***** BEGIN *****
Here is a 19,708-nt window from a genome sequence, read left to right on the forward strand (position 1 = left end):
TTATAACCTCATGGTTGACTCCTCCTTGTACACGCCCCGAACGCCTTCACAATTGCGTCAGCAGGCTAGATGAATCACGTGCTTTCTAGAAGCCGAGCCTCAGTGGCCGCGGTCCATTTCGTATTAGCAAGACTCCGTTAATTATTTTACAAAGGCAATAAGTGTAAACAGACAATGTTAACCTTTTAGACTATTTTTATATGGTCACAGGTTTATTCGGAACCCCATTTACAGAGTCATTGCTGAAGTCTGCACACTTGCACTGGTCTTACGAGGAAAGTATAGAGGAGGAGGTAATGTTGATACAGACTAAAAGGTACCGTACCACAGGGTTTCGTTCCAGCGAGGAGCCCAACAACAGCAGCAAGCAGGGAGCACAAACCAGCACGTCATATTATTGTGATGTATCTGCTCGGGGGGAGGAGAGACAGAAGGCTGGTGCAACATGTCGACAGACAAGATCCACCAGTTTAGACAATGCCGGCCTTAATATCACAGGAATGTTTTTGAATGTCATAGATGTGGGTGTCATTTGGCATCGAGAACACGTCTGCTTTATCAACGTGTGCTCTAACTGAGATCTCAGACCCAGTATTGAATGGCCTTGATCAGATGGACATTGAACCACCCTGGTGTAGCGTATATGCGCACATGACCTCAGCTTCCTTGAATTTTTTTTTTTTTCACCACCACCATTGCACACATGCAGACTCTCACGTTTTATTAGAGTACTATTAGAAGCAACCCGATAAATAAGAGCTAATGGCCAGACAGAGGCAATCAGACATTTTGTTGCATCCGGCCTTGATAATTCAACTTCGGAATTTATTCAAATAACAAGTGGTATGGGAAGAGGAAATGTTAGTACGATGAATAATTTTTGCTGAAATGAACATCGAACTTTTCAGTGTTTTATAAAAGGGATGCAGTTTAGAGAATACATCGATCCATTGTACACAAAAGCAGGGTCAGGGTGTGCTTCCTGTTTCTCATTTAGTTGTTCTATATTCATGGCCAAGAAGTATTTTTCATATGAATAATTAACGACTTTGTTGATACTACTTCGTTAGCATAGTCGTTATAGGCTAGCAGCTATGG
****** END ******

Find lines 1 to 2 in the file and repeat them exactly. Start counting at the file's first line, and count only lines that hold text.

Here is a 19,708-nt window from a genome sequence, read left to right on the forward strand (position 1 = left end):
TTATAACCTCATGGTTGACTCCTCCTTGTACACGCCCCGAACGCCTTCACAATTGCGTCAGCAGGCTAGATGAATCACGTGCTTTCTAGAAGCCGAGCCTCAGTGGCCGCGGTCCATTTCGTATTAGCAAGACTCCGTTAATTATTTTACAAAGGCAATAAGTGTAAACAGACAATGTTAACCTTTTAGACTATTTTTATATGGTCACAGGTTTATTCGGAACCCCATTTACAGAGTCATTGCTGAAGTCTGCACACTTGCACTGGTCTTACGAGGAAAGTATAGAGGAGGAGGTAATGTTGATACAGACTAAAAGGTACCGTACCACAGGGTTTCGTTCCAGCGAGGAGCCCAACAACAGCAGCAAGCAGGGAGCACAAACCAGCACGTCATATTATTGTGATGTATCTGCTCGGGGGGAGGAGAGACAGAAGGCTGGTGCAACATGTCGACAGACAAGATCCACCAGTTTAGACAATGCCGGCCTTAATATCACAGGAATGTTTTTGAATGTCATAGATGTGGGTGTCATTTGGCATCGAGAACACGTCTGCTTTATCAACGTGTGCTCTAACTGAGATCTCAGACCCAGTATTGAATGGCCTTGATCAGATGGACATTGAACCACCCTGGTGTAGCGTATATGCGCACATGACCTCAGCTTCCTTGAATTTTTTTTTTTTTCACCACCACCATTGCACACATGCAGACTCTCACGTTTTATTAGAGTACTATTAGAAGCAACCCGATAAATAAGAGCTAATGGCCAGACAGAGGCAATCAGACATTTTGTTGCATCCGGCCTTGATAATTCAACTTCGGAATTTATTCAAATAACAAGTGGTATGGGAAGAGGAAATGTTAGTACGATGAATAATTTTTGCTGAAATGAACATCGAACTTTTCAGTGTTTTATAAAAGGGATGCAGTTTAGAGAATACATCGATCCATTGTACACAAAAGCAGGGTCAGGGTGTGCTTCCTGTTTCTCATTTAGTTGTTCTATATTCATGGCCAAGAAGTATTTTTCATATGAATAATTAACGACTTTGTTGATACTACTTCGTTAGCATAGTCGTTATAGGCTAGCAGCTATGG